New trends in medium / long term in-patient care for the elderly from scott tallon walker architects
The client brief for St Patrick’s Hospital was explicit in setting out high level qualitative aspirations for this project to provide a new, forward looking facility to replace antiquated and densely occupied nineteenth century accommodation. The building provides medium / long term in-patient care of 75 elderly patients with highly complex needs and 44 palliative care patients, together with day-care and rehabilitation services.
The design addresses the aspirations of the brief in numerous ways. Primarily it is strongly informed by evidence-based principles and by a design approach which seeks to positively support the moment-to-moment experience of all those who engage with the care environment, all within an efficient nursing setting. Privacy and dignity are key components, particularly for the nature of patients involved.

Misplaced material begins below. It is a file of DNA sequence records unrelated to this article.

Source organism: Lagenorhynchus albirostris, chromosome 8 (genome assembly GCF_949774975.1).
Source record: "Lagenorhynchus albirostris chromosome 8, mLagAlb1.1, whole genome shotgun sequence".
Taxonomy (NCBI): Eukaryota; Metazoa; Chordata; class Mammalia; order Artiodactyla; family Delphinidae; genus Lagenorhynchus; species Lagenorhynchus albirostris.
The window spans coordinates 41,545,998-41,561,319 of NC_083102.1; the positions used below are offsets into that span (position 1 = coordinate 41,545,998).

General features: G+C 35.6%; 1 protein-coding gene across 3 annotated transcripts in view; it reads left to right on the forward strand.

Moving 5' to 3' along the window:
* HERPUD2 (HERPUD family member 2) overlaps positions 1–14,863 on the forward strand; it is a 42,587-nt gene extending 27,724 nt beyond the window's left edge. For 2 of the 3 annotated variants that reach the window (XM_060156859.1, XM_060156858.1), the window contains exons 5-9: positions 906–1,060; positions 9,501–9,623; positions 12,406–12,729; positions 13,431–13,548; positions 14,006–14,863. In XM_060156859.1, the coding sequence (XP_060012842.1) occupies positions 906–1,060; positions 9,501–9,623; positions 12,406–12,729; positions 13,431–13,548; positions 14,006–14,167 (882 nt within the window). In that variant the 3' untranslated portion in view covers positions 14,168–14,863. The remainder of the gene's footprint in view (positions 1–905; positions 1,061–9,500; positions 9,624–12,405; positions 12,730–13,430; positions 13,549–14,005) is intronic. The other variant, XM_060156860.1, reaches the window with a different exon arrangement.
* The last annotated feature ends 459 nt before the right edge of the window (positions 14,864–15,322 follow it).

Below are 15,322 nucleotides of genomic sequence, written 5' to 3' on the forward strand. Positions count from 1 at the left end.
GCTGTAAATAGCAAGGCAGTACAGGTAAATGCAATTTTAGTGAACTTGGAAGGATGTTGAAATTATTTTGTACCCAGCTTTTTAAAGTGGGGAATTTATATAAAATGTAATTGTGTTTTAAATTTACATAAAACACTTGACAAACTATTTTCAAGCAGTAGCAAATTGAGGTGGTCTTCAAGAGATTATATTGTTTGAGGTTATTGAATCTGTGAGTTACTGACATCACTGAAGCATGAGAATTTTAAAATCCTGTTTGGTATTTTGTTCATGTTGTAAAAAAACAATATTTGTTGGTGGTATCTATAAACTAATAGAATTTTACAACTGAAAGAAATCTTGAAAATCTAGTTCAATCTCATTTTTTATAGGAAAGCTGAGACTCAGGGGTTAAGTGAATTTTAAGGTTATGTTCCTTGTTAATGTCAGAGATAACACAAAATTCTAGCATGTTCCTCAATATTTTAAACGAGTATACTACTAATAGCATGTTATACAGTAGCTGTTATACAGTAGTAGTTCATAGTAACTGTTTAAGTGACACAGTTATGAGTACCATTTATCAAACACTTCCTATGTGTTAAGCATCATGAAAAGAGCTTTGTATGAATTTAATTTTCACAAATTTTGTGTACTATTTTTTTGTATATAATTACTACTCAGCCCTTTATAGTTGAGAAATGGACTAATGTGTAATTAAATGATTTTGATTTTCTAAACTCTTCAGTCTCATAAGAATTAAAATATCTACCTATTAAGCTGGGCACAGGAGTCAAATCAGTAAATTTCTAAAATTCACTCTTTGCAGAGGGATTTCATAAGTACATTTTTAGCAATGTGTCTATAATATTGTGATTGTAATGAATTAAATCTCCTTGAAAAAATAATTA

Entry to the building is via a central atrium which provides a shared communal space (the heart; ‘crai’ in Irish) and social focus. Wings of patient bedrooms are arranged to the immediate south of the heart with direct access and very short journey length to them. Patient bedrooms look out either onto the wider landscape setting, including a scheduled ancient monument adjacent to the site, or to landscaped courts opening to the landscape. South-easterly outlook (morning sun) is prioritised to support the well-being of long stay patients. The journey to any bedroom involves no more than one major change in direction and has an unbroken sequence of landscape views to ease orientation.
Patients are accommodated in single ensuite bedrooms sized to accommodate high levels of disability, variable acuity, and with space for relatives to spend extensive time in the room. The interior design seeks to background the essential medical and nursing equipment such the predominant ambience is one of quality rather than care equipment. The arrangement of the plan lends itself to emerging nursing models of care such as the ‘teaghlach’ (‘household‘) model as they may emerge in Ireland. Service and administrative facilities are provided to the north of the heart with basement access for privacy where this is appropriate, promoting the segregation of patient/public and supporting functions.